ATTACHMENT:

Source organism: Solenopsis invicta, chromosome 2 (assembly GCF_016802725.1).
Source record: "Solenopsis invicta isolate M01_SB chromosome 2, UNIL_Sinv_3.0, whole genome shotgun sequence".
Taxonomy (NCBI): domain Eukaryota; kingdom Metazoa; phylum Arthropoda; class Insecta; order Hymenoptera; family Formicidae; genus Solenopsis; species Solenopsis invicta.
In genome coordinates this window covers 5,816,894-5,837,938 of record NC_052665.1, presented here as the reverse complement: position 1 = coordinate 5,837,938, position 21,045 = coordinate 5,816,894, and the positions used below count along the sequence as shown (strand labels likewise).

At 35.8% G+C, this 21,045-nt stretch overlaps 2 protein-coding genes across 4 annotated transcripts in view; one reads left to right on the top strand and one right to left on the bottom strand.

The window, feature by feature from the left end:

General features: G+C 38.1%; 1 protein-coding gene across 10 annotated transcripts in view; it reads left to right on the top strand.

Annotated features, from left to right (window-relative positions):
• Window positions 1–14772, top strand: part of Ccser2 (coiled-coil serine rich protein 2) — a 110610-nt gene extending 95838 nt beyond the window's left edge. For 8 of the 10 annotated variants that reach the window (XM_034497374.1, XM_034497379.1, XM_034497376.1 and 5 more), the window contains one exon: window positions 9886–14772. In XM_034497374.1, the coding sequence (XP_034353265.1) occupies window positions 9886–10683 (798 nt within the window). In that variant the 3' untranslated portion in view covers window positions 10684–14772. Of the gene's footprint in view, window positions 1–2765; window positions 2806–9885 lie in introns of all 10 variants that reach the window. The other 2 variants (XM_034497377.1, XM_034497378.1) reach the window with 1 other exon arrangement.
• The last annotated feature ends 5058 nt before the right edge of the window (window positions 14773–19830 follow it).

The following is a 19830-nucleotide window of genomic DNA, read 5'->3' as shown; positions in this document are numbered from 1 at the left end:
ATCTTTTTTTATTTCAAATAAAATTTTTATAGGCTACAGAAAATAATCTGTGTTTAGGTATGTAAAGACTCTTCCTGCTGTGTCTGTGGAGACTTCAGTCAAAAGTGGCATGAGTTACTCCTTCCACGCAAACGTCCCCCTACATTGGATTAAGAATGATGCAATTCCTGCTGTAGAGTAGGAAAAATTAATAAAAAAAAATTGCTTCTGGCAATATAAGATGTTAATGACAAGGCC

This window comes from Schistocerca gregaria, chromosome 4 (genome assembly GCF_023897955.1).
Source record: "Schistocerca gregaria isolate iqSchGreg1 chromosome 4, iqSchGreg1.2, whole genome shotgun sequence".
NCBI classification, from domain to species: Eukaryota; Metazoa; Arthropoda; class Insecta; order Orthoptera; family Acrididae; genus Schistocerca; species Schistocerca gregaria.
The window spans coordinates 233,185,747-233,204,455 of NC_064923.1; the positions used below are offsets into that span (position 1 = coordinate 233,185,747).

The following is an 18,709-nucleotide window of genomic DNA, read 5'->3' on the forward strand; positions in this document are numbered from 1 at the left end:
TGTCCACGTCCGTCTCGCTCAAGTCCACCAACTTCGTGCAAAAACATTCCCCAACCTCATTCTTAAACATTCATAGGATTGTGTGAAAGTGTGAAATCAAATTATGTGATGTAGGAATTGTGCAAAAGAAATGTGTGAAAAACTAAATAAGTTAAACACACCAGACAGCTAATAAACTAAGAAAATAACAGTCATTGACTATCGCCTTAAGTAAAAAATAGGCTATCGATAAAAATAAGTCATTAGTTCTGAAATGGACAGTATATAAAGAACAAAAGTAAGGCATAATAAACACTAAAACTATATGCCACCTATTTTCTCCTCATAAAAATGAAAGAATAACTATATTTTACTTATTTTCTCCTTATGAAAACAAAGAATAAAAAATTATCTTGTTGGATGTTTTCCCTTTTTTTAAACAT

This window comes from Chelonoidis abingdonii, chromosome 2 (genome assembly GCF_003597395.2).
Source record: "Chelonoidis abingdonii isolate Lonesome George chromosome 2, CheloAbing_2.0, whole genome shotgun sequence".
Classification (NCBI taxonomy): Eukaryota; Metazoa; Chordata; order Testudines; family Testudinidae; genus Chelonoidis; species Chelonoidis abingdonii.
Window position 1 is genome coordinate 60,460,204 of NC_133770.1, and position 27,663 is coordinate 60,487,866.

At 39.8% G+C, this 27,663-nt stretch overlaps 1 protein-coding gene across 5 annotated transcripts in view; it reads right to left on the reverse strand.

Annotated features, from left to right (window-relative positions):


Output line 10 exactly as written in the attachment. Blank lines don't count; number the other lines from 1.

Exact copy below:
• The last annotated feature ends 5058 nt before the right edge of the window (window positions 14773–19830 follow it).